Chief Marketing Officer at Allstate
Prior to his role as Chief Marketing Officer for Allstate, Sanjay Gupta worked for Ally Financial, Inc., Bank of America, and other companies, including both management and executive roles. Sanjay has a BE in Electronics Engineering from the University of Mumbai and an MBA from the University of Texas at Austin, which he earned in 1992.
Top Skills: Not available
Chief Marketing Officer, Comcast Business
Denise Hasty has a 20-year track record of sales and marketing experience, and has served in her role as Chief Marketing Officer for Comcast Business since 2014. Her prior experience includes both sales and marketing roles at Comcast and CenturyLink. Denise has a Bachelor of Business Administration in Marketing and Management from Texas Christian University.
Global Chief Marketing Officer at Under Armour
As Global Chief Marketing Officer at Under Armour, Andrew Donkin is responsible for “leading global brand and messaging strategy and executing multi-channel marketing campaigns that effectively support UA products, technology, athletes and sports teams.” Previously, he served as the Head of Worldwide Brand and Mass Marketing at Amazon, and has also worked in various marketing leadership capacities for companies such as Ask.com, Travelocity, and other major brands. Andrew has an MS in Marketing from the University of Rhode Island and an MBA from Boston University.
What lands a marketing executive the coveted CMO role? Well, that depends. There’s no single educational path that will lead you to the CMO chair, but there are some common threads among the skills and characteristics shared by many CMOs. Payscale names a few of the most important skills for Chief Marketing Officers, including:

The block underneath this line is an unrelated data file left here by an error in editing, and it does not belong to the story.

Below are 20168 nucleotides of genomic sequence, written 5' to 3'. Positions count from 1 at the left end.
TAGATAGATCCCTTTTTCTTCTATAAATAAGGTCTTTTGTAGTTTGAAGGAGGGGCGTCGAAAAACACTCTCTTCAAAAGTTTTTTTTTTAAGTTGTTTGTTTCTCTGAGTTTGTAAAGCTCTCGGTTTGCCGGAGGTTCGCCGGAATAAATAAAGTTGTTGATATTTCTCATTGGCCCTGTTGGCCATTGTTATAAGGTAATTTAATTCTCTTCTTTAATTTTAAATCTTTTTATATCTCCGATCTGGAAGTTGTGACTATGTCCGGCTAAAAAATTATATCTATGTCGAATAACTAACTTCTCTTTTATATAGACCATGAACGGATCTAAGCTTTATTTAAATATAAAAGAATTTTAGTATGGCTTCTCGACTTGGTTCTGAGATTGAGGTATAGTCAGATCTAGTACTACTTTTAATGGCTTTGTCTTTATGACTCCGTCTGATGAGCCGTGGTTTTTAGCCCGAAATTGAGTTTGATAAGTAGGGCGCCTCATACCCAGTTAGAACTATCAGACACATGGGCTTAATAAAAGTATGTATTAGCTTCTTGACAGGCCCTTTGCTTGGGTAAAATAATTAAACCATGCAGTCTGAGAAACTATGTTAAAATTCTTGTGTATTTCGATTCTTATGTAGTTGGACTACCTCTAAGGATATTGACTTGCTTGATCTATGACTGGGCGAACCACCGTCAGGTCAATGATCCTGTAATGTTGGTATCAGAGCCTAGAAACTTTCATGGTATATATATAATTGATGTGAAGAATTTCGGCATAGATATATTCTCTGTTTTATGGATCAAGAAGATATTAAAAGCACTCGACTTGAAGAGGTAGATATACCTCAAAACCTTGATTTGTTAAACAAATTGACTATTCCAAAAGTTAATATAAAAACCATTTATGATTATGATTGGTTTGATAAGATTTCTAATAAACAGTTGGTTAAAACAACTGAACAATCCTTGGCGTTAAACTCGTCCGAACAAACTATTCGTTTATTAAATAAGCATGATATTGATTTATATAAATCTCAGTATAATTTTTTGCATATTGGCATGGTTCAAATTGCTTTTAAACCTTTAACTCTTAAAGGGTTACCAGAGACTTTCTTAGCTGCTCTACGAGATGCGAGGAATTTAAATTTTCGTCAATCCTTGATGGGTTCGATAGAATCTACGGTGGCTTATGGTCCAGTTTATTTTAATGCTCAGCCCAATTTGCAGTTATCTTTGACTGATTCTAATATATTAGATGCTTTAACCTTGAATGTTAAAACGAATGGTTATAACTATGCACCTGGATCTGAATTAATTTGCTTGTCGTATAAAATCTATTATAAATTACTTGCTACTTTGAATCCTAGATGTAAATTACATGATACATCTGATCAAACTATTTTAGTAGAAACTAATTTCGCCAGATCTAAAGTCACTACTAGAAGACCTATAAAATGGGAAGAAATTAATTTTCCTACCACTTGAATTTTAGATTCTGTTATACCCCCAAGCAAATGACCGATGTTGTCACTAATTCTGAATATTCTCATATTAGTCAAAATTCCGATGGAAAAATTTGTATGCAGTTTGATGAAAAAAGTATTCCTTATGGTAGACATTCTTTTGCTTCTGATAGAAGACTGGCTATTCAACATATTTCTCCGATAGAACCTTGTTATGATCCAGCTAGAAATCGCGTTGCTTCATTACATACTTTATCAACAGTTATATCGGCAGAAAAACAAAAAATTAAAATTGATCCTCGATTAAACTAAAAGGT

In reviewing LinkedIn members with the Chief Marketing Officer title, it’s clear that strategy is an important skill for today’s C-suite marketers. Indeed, as CMOs are playing a bigger role in overall strategic direction for the business at large, a strategic mindset is crucial for success. We also saw many members endorsed for marketing strategy and digital strategy, as well as strategic partnerships, management, customer experience, leadership, and sales-related skills. Other important skills and areas of expertise include marketing communications, public relations, business development, lead generation, and CRM. Now that we’re in the digital age and the marketing world is tied permanently to data, expertise in Big Data, marketing metrics and data analysis are also imperative. Finally, in some industries, CMOs need a strong foundation of knowledge about the industry, such as investments, financial management, healthcare policy, and the like.
For aspiring CMOs, there’s no shortage of options when it comes to educational opportunities and career opportunities, and with CMO positions spanning practically every vertical, CMOs are in a rather unique position to be able to put their expertise to use in a variety of settings and in line with their other interests. Those who aspire to become Chief Marketing Officers should work hard, consider pursuing an advanced degree such as an MBA in Marketing, and work their way up the ranks by gaining a breadth of experience in an array of marketing strategies and tactics while gaining some leadership expertise. The most successful CMOs are a unique blend of skill, charisma, and vision that enables them to lead their companies to standout success.
Finally, we’ve created an infographic to illustrate the most common skills shared among the world’s most successful CMOs. To get this info, we reviewed the profiles of the 60 most influential CMOs. Feel free to share it, but please credit NGDATA as the source.